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SIGNAL(2)                     System Calls Manual                    SIGNAL(2)

       signal - catch or ignore signals

       #include <&lt;signal.h>&gt;

       (*signal(sig, func))()

       A  signal is generated by some abnormal event, initiated either by user
       at a typewriter (quit, interrupt),  by  a  program  error  (bus  error,
       etc.),  or  by request of another program (kill).  Normally all signals
       cause termination of the receiving process, but a  signal  call  allows
       them either to be ignored or to cause an interrupt to a specified loca-
       tion.  Here is the list of signals with names as in the include file.

       SIGHUP  1    hangup
       SIGINT  2    interrupt
       SIGQUIT 3*   quit
       SIGILL  4*   illegal instruction (not reset when caught)
       SIGTRAP 5*   trace trap (not reset when caught)
       SIGIOT  6*   IOT instruction
       SIGEMT  7*   EMT instruction
       SIGFPE  8*   floating point exception
       SIGKILL 9    kill (cannot be caught or ignored)
       SIGBUS  10*  bus error
       SIGSEGV 11*  segmentation violation
       SIGSYS  12*  bad argument to system call
       SIGPIPE 13   write on a pipe or link with no one to read it
       SIGALRM 14   alarm clock
       SIGTERM 15   software termination signal
               16   unassigned

       The starred signals in the list above cause a core image if not  caught
       or ignored.

       If  func  is  SIG_DFL, the default action for signal sig is reinstated;
       this default is termination, sometimes with a core image.  If  func  is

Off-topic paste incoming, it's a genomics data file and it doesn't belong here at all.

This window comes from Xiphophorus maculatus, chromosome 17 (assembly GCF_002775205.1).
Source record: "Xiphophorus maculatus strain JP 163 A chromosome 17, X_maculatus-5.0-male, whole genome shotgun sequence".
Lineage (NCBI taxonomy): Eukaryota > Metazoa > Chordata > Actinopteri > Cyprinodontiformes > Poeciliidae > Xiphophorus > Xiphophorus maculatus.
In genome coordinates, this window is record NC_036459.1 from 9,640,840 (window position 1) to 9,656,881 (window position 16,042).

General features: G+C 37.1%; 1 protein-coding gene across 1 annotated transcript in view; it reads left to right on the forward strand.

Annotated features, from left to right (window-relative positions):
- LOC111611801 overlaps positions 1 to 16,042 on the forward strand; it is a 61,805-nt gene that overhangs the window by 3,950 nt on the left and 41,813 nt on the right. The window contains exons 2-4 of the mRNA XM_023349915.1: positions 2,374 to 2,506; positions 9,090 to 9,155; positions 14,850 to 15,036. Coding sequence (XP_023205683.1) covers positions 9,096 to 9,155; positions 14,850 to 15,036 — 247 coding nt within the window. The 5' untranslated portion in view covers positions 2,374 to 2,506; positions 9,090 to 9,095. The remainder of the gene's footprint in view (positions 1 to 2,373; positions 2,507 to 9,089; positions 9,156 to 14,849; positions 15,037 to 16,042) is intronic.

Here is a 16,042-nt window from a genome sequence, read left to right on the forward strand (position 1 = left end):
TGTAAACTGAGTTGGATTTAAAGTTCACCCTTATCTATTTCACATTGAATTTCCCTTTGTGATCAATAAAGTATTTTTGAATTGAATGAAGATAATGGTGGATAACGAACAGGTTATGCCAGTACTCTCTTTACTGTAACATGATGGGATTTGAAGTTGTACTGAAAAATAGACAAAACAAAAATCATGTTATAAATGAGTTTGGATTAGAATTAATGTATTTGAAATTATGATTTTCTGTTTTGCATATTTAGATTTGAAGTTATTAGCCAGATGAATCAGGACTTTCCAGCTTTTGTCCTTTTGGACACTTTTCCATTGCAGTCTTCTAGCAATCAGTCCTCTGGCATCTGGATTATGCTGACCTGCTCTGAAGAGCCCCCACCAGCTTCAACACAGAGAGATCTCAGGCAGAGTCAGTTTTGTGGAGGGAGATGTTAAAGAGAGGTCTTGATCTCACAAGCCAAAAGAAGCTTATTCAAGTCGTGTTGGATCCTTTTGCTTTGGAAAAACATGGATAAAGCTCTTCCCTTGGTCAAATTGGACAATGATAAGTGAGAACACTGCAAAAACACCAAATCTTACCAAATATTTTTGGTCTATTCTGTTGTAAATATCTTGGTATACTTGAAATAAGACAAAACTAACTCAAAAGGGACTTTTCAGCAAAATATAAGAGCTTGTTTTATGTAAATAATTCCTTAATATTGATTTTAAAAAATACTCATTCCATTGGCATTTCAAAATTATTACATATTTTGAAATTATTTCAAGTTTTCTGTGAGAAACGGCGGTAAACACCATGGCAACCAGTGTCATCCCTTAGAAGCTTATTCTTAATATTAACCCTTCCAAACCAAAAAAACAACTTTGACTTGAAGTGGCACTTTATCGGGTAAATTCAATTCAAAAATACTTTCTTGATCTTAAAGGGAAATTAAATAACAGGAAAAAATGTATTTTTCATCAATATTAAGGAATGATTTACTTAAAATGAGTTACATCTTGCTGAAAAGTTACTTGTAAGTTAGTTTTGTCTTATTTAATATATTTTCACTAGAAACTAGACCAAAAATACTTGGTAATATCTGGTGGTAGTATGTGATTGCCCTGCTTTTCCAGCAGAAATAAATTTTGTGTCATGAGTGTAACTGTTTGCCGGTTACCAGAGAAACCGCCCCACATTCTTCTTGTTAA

SIG_IGN  the  signal is ignored.  Otherwise when the signal occurs func
       will be called with the signal number as argument.  A return  from  the
       function  will  continue  the  process at the point it was interrupted.
       Except as indicated, a signal is reset to SIG_DFL after  being  caught.
       Thus  if it is desired to catch every such signal, the catching routine
       must issue another signal call.

       When a caught signal occurs during certain system calls, the call  ter-
       minates  prematurely.   In  particular  this can occur during a read or
       write(2) on a slow device (like a typewriter; but not a file); and dur-
       ing pause or wait(2).  When such a signal occurs, the saved user status
       is arranged in such a way that when  return  from  the  signal-catching
       takes place, it will appear that the system call returned an error sta-
       tus.  The user's program may then, if it wishes, re-execute the call.

       The value of signal is the previous (or initial) value of func for  the
       particular signal.

       After  a  fork(2)  the  child inherits all signals.  Exec(2) resets all
       caught signals to default action.

       kill(1), kill(2), ptrace(2), setjmp(3)

       The value (int)-1 is returned if the given signal is out of range.

       If a repeated signal arrives before the last one can be reset, there is
       no chance to catch it.

       The  type  specification of the routine and its func argument are prob-

       (signal = 48.)
       sys signal; sig; label
       (old label in r0)

       If label is 0, default action is reinstated.  If label is odd, the sig-
       nal  is  ignored.   Any  other  even  label specifies an address in the
       process where an interrupt is simulated.  An  RTI  or  RTT  instruction
       will return from the interrupt.